0 Comments Published by Ray Podder on Friday, July 28, 2006 at 4:26 PM.
I can testify by personal experience that those in power NEVER cede it by their own choosing. The idealistic optimist in me always believes that people like us can make a difference in the world but the pragmatist in me sees the reality of the obstacles that stand in the way.
The video above sees that reality and makes fun of it but do we who believe otherwise really have the collective power to change it? How long does the sting of muting our voices last before we give up and go about our business? Net neutrality is a big deal for guys like me who want to bring our innovations to market, but at the end of the day, I’m still dependent on money guys who wouldn’t be in business for too long if they go against the powers that be.
Take again the example of trying to create positive change in the transportation industry. From Teslamotors to Zap to the publicity of “Who Killed the Electric Car?”, it seems that the EV revolution will actually happen again, or will it? Does it really have the muscle to rise above the Ethanol BS that the general public buys hook, line and sinker?
Sure, the information is more prolific in the connection age, but does information really change minds? Especially the minds of those who have the most to lose? Doesn’t education really just enforce ones own point of view more than anything else? How else do you explain educated terrorists?
Think about it.
The only way I know to unseat the powers that be to the greater good is to hit ‘em where it hurts most...the pocketbook! Perhaps the alternatives and info being present is nothing more than an opportunity at that. The idealist in me would like to vote with my pocketbook in that direction, but the pragmatist needs to move on...I think the pragmatist needs a serious ass kicking, what do you say? Maybe there is hope for idealists after all...
Funnier yet is the assumption that advertising communications are unidirectional; meaning that the focus is still on channels and message rather than "meaning". I believe advertising is headed towards 2way exchange of intelligence between supplier and seeker. No, that doesn't mean little messages between advertiser and customer, but rather a better way understanding each other. At least this video serves as a reminder of the problems between people regardless of objective...enjoy :)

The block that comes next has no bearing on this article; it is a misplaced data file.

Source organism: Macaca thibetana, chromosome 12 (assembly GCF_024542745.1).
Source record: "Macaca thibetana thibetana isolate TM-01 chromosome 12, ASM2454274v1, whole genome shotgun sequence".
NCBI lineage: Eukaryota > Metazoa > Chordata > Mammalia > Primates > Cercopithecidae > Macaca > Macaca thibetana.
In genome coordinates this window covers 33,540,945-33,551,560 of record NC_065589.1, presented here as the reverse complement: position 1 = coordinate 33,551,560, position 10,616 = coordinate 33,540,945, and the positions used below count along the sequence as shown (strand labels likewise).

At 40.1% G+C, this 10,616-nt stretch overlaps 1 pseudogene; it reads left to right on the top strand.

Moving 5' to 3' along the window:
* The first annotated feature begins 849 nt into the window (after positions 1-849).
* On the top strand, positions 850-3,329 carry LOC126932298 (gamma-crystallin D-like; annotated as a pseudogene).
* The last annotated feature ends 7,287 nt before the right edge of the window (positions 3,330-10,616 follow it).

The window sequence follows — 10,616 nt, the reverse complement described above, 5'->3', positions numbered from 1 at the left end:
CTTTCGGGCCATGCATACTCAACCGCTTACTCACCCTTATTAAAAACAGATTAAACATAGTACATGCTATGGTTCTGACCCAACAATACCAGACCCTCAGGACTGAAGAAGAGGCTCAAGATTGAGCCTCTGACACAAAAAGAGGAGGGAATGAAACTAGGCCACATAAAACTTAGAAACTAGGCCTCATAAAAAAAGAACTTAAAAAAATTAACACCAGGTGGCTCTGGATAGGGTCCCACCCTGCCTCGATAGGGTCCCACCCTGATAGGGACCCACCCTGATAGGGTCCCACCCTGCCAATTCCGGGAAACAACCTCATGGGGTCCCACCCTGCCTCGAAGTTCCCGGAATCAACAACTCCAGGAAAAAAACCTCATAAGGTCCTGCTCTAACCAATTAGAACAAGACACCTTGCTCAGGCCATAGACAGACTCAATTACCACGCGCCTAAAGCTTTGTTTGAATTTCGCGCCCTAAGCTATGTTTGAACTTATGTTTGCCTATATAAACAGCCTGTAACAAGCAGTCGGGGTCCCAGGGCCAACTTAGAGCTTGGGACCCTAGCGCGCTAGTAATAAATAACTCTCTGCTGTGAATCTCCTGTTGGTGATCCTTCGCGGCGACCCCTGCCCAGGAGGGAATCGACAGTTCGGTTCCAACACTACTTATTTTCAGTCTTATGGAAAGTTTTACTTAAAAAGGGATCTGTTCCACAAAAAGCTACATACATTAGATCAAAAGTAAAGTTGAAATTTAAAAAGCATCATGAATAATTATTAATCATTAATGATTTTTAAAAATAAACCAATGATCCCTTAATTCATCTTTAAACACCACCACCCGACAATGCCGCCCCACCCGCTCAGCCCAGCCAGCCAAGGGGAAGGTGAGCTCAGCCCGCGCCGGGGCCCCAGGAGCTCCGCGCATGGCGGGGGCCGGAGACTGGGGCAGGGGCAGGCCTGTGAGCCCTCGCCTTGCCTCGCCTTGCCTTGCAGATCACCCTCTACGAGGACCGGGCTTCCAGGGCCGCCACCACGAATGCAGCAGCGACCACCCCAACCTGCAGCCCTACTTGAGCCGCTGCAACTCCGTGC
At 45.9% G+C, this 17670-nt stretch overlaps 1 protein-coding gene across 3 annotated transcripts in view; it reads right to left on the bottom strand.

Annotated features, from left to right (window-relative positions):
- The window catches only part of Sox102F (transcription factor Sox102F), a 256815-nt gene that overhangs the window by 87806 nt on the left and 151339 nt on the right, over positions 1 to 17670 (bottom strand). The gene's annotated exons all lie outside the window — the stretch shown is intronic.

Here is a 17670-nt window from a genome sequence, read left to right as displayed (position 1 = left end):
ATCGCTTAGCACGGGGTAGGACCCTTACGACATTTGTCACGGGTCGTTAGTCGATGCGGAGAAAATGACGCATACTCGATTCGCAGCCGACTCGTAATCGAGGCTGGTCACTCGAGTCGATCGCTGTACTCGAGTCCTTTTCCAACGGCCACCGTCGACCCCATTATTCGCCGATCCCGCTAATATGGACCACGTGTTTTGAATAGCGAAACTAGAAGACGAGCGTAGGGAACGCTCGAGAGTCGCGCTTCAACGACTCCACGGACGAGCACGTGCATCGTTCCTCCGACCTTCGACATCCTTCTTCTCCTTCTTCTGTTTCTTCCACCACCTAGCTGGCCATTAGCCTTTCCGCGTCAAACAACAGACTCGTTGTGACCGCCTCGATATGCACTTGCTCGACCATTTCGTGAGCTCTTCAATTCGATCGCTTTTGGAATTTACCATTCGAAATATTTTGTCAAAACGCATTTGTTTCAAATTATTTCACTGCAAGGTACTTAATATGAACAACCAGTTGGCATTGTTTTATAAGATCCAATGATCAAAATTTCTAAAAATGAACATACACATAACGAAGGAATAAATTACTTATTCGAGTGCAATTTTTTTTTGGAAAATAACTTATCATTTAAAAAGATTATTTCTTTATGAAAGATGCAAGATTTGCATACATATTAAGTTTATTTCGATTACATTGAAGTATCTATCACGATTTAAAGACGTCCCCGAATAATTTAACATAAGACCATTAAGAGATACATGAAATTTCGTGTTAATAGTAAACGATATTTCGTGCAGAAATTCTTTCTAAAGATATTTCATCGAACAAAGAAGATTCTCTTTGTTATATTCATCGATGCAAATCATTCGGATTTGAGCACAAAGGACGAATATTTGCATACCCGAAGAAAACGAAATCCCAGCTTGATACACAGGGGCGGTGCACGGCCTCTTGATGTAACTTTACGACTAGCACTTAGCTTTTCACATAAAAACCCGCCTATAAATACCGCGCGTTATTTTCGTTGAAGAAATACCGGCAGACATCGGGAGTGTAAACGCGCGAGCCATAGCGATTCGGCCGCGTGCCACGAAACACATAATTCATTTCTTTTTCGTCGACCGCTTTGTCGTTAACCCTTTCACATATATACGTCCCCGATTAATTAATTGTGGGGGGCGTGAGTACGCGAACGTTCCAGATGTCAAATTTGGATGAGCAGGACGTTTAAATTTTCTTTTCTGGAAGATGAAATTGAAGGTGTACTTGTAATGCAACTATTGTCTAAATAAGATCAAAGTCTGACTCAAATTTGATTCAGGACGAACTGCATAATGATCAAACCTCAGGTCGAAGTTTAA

0 Comments Published by Ray Podder on Thursday, July 6, 2006 at 6:53 PM.
Until now, we’ve only been accustomed to a linear communication model. Getting the word of a single source out to the many. Historically, each layer of accessibility brought on by each improvement of travel and communications created more and more channels for that single initiating source. The end recipients of that communication were either confined by geography or had limited means of getting their reactions to that information out. They had little means to evaluate, compare or verify the relevance of the information sent down to them, thus popularity and conformity ruled the day. If you disagreed or had a deviant reaction as the end recipient of that communication, you were either ostracized or you kept your mouth shut.
Village elders passed on information that was confined to the village, kings passed down information that was contained within their kingdoms, the printed word passed down information to the masses and radio and television followed suit. But today, something is vastly different. The recipients of the intended communications can communicate back just as efficiently and effectively as the king (one with all resources) could before. The Internet fuels that exchange by creating multisided dynamic channels irrespective of time, distance, and now even method such as user generated video a la YouTube and others.
This basic idea of a dynamic, distributed peer to peer network fundamentally changes the way suppliers and seekers are connected. Most advertisers today are still operating as though the Internet is yet another media channel like television, radio and printed publications that came before it. It would certainly explain why people put banner ads on social network pages while studies clearly indicate the preference for them is zero.
The Internet is not another channel !!!
It changes advertising as we knew it forever and it changes it from the point of view from both the experience seekers (users) and experience providers (advertiser/suppliers) alike.
In the non-linear communication paradigm we now participate in, is the message to entice one towards a particular choice still important? Is the “message” the idea that leads to the choice, or the actual choice itself? Think about it, because it’s an important distinction. It questions the focus on “awareness” and puts the spotlight on “relevance”.
If you’re an advertiser and are wondering why your ROI has been taking a dive lately, here’s the first clue:
The Experience IS the Message.
It's not about your product or service. It's not even about you! It's how the experience you deliver makes people feel about themselves in your presence.
To measure stickiness, recall, click-throughs, eyeballs or to spend more on “positioning” is not only becoming less important everyday, it will soon be unnecessary. Instead, think of what makes something MEANINGFUL to your customers...